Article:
We used SPSS software (IBM Corp. Released 2017. IBM SPSS Statistics for Windows, Version 25.0. Armonk, NY: IBM Corp.) to perform statistical analysis. Results were presented as means ± standard deviation (SD). The independent-samples t-test was used for continuous variables. The Chi-square test and the Fisher’s exact test was used for categorical variables. Spearman correlation and multivariable logistic regression was performed for prediction analyses and to explain the relationship between variables. A P value <0.05 was considered statistically significant.
In total, 620 postoperative patients were identified as potentially eligible for study from August 8 to September 12 of 2017 (Figure 1). Exclusions included: 17 patients who received non-lung surgery; 18 patients lost during follow-up, and 4 patients found to have DVT before surgery. Finally 581 patients were enrolled. As shown in Table 1, sub-lobar resection (n=188), lobectomy (n=368) and extended lobectomy (n=25) were performed for lung cancer or inflammatory lung diseases in 433 (74.5%) and 148 (25.5%) cases respectively. Of 581 lung surgery patients, 55 cases were stratified as low PE risk level, 526 cases were high PE risk level.
At follow-up up to 60 days after surgery, three patients (0.52%) were found to have developed PE. All three patients developed PE during their postoperative hospitalization. These three PE cases all belonged to high risk group. In all three patients, there was non-compliance with the prophylaxis program: none was administered with early chemoprophylaxis, and two of them performed early ambulation. As for treatment, one patient (Caprini 6) received low-dose thrombolytic treatment, but died. The other two patients (Caprini 9 and 10, respectively) were alive, and received anti-coagulation treatment with LMWH twice a day. No major bleeding occurred with the use of chemoprophylaxis in all patients in this study.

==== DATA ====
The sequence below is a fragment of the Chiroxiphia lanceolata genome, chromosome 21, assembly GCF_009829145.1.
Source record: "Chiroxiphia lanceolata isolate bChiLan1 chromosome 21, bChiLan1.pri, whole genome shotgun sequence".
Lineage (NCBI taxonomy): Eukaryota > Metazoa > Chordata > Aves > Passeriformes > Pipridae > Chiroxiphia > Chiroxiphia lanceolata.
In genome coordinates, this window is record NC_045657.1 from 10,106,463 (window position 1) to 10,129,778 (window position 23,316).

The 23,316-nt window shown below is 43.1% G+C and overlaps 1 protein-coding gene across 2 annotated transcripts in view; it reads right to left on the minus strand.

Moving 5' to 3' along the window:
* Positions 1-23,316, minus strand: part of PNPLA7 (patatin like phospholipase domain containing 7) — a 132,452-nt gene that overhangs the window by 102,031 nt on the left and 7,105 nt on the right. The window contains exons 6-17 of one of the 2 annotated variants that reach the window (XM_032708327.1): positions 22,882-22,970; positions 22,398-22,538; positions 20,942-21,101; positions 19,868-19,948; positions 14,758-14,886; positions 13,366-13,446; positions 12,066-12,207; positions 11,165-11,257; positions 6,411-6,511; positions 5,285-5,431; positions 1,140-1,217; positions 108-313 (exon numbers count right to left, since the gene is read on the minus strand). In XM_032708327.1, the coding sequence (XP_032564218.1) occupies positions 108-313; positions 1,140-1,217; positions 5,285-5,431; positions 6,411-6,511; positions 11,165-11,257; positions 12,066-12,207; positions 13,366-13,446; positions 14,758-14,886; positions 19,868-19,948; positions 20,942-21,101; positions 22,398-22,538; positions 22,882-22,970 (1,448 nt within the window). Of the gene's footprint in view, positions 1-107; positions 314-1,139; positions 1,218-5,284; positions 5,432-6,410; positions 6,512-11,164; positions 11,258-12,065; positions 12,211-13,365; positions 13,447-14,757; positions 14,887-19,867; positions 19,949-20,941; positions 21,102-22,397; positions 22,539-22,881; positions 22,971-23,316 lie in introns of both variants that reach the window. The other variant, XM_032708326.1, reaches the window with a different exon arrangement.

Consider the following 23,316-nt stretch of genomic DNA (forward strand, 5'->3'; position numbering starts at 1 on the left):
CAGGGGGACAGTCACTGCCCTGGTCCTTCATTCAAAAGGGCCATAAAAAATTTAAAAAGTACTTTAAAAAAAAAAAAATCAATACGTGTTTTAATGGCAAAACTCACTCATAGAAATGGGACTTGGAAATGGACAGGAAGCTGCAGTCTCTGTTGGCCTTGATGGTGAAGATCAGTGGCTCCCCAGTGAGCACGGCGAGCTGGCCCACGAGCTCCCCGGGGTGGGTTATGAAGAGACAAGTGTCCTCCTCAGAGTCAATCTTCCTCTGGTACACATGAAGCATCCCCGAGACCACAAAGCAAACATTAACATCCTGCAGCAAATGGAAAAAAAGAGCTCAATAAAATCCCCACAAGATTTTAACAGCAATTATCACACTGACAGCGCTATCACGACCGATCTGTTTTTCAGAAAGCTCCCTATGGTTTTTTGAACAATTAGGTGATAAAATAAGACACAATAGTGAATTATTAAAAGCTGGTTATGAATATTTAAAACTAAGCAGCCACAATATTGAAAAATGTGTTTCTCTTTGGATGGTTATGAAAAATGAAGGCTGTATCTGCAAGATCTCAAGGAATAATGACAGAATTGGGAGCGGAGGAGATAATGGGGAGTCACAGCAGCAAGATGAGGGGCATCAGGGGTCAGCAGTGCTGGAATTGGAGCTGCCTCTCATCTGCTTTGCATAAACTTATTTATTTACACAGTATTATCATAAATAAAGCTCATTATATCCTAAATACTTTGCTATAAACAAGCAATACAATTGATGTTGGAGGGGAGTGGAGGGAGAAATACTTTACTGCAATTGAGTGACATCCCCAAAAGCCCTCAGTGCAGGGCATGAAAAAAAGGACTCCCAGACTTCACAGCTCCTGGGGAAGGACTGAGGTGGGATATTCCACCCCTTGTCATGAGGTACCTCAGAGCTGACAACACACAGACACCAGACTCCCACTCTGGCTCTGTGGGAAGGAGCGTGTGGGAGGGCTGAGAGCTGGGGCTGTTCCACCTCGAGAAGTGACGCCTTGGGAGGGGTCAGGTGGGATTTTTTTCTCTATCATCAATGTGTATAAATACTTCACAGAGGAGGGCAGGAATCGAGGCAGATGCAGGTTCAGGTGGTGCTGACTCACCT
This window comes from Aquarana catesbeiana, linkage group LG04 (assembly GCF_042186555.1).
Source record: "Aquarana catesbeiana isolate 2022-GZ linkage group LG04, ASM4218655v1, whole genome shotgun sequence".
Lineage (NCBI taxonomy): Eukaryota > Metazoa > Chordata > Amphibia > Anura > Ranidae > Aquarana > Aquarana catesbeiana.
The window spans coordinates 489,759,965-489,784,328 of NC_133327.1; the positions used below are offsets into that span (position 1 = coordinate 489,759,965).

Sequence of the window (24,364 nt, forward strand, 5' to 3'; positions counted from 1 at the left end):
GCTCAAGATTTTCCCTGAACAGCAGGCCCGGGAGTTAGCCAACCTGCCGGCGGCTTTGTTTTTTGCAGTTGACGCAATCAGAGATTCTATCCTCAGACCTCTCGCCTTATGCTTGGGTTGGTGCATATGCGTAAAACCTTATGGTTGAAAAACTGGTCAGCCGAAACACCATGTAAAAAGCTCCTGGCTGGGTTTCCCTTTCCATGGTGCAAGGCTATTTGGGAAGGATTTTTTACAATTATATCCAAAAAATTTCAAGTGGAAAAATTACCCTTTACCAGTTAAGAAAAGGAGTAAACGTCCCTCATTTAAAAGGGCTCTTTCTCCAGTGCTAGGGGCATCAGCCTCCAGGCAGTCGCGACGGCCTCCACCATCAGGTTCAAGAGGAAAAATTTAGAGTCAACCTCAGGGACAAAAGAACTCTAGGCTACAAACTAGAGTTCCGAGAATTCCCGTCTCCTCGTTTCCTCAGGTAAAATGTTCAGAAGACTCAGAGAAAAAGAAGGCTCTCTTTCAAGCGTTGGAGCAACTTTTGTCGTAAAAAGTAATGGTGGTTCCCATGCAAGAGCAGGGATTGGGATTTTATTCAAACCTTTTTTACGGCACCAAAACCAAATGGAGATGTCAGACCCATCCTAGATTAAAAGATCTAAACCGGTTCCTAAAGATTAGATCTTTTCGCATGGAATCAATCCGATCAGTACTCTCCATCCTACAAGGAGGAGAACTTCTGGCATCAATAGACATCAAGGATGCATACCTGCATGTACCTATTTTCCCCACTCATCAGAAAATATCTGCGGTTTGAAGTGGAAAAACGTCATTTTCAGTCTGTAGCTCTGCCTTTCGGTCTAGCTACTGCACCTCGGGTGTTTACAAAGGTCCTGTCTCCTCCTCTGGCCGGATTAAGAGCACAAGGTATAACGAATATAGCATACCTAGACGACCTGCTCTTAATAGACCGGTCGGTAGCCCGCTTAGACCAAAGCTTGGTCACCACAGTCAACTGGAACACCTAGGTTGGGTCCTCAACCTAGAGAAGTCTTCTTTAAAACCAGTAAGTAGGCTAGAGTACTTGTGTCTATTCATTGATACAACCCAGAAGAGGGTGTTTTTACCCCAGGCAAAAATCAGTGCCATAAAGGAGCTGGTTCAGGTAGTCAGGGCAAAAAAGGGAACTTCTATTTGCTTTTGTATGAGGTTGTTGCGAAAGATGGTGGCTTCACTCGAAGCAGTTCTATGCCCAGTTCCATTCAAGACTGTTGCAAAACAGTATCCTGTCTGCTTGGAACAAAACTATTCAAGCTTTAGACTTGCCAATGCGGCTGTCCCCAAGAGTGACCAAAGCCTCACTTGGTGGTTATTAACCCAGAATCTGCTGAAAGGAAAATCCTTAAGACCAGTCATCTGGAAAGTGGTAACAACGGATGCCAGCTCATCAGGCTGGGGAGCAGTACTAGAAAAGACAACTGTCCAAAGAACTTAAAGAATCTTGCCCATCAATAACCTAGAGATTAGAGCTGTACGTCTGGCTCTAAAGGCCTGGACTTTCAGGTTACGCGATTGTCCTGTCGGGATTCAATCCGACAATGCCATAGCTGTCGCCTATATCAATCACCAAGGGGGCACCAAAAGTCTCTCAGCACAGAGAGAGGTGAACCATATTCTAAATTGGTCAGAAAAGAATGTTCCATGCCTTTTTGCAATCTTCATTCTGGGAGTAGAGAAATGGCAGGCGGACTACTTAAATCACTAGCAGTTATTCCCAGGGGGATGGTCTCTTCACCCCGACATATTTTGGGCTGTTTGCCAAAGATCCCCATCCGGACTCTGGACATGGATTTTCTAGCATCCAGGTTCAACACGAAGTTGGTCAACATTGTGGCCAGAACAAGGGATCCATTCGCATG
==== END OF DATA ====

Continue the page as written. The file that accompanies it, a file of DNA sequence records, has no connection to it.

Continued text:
Compliance versus non-compliance
The rate of compliance with the program was 52.7% (306/581) in the entire cohort. Among 55 patients in the low risk group, only 18 (32.7%) had full compliance with our protocol, but PE did not occur in this group. Amongst patients in the high-risk group, 288 (54.8%) had full compliance with the program, but 238 (45.2%) did not. As shown in Table 2, the rate of PE was 0% in the full compliance subgroup, compared to 1.3% in the non-compliance subgroup (P=0.092). Within the high-risk group, the occurrence of PE was related to non-compliance (r=0.08, P=0.056).
Patients in the non-compliance subgroup of high-risk patients had: higher frequency of extended lobectomy (9.2% vs. 1.0%, P<0.001); higher volume of chest drainage on POD1 (mean of 278 vs. 239 mL, P=0.028); longer duration of ICU stay (mean of 1.3 vs. 1.1 days, P<0.001); and longer overall hospital stay (mean of 9.7 vs. 8.5 days, P<0.001) (Table 2). There were no differences in the age, sex and pathologic diagnosis distribution between the compliance and non-compliance subgroups. Multivariable logistic regression for the high-risk group showed that the main factors influencing compliance with the program were: surgical procedure and POD1 chest drainage (Table 3).
Next, we would like to balance these two factors within high risk group. We performed propensity score matching with surgical procedure and chest drainage included and paired 238 patients in the compliance subgroup with 238 in the non-compliance subgroup. The standardized mean difference before matching was 0.025, and after matching it was 0.013. After matching, we found that non-compliance was linked to: surgical procedure performed; length of stay in ICU; and length of in-patient hospital stay (Table 4).